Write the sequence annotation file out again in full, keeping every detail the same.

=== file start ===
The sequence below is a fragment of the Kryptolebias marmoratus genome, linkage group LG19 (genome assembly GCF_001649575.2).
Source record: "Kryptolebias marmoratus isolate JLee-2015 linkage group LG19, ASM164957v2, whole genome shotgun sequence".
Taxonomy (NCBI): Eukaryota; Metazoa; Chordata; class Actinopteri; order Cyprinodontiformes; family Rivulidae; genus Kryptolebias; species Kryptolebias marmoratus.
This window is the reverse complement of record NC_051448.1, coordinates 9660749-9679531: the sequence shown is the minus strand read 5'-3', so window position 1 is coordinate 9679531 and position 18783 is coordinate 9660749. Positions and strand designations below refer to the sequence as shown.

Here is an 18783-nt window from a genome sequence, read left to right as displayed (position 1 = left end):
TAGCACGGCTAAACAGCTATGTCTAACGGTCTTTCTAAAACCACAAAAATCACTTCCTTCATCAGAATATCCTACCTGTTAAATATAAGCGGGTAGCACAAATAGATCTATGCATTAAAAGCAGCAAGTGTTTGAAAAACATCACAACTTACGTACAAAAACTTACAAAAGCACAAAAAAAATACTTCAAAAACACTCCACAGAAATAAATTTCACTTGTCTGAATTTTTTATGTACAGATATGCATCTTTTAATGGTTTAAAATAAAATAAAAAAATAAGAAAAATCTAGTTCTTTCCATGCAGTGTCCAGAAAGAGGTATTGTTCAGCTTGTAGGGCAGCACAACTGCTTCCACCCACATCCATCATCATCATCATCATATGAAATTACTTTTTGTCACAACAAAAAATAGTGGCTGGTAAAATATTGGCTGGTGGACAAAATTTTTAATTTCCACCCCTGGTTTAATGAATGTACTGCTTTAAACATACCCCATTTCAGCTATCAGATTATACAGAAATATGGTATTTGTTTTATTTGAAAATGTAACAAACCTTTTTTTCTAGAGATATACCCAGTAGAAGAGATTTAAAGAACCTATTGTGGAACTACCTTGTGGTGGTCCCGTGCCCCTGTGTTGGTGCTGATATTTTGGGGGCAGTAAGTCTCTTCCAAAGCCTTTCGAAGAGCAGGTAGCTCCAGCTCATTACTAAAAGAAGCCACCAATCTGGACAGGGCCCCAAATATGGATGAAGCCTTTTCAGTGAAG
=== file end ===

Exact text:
The sequence below is a fragment of the Kryptolebias marmoratus genome, linkage group LG19 (genome assembly GCF_001649575.2).
Source record: "Kryptolebias marmoratus isolate JLee-2015 linkage group LG19, ASM164957v2, whole genome shotgun sequence".
Taxonomy (NCBI): Eukaryota; Metazoa; Chordata; class Actinopteri; order Cyprinodontiformes; family Rivulidae; genus Kryptolebias; species Kryptolebias marmoratus.
This window is the reverse complement of record NC_051448.1, coordinates 9660749-9679531: the sequence shown is the minus strand read 5'-3', so window position 1 is coordinate 9679531 and position 18783 is coordinate 9660749. Positions and strand designations below refer to the sequence as shown.

Here is an 18783-nt window from a genome sequence, read left to right as displayed (position 1 = left end):
TAGCACGGCTAAACAGCTATGTCTAACGGTCTTTCTAAAACCACAAAAATCACTTCCTTCATCAGAATATCCTACCTGTTAAATATAAGCGGGTAGCACAAATAGATCTATGCATTAAAAGCAGCAAGTGTTTGAAAAACATCACAACTTACGTACAAAAACTTACAAAAGCACAAAAAAAATACTTCAAAAACACTCCACAGAAATAAATTTCACTTGTCTGAATTTTTTATGTACAGATATGCATCTTTTAATGGTTTAAAATAAAATAAAAAAATAAGAAAAATCTAGTTCTTTCCATGCAGTGTCCAGAAAGAGGTATTGTTCAGCTTGTAGGGCAGCACAACTGCTTCCACCCACATCCATCATCATCATCATCATATGAAATTACTTTTTGTCACAACAAAAAATAGTGGCTGGTAAAATATTGGCTGGTGGACAAAATTTTTAATTTCCACCCCTGGTTTAATGAATGTACTGCTTTAAACATACCCCATTTCAGCTATCAGATTATACAGAAATATGGTATTTGTTTTATTTGAAAATGTAACAAACCTTTTTTTCTAGAGATATACCCAGTAGAAGAGATTTAAAGAACCTATTGTGGAACTACCTTGTGGTGGTCCCGTGCCCCTGTGTTGGTGCTGATATTTTGGGGGCAGTAAGTCTCTTCCAAAGCCTTTCGAAGAGCAGGTAGCTCCAGCTCATTACTAAAAGAAGCCACCAATCTGGACAGGGCCCCAAATATGGATGAAGCCTTTTCAGTGAAG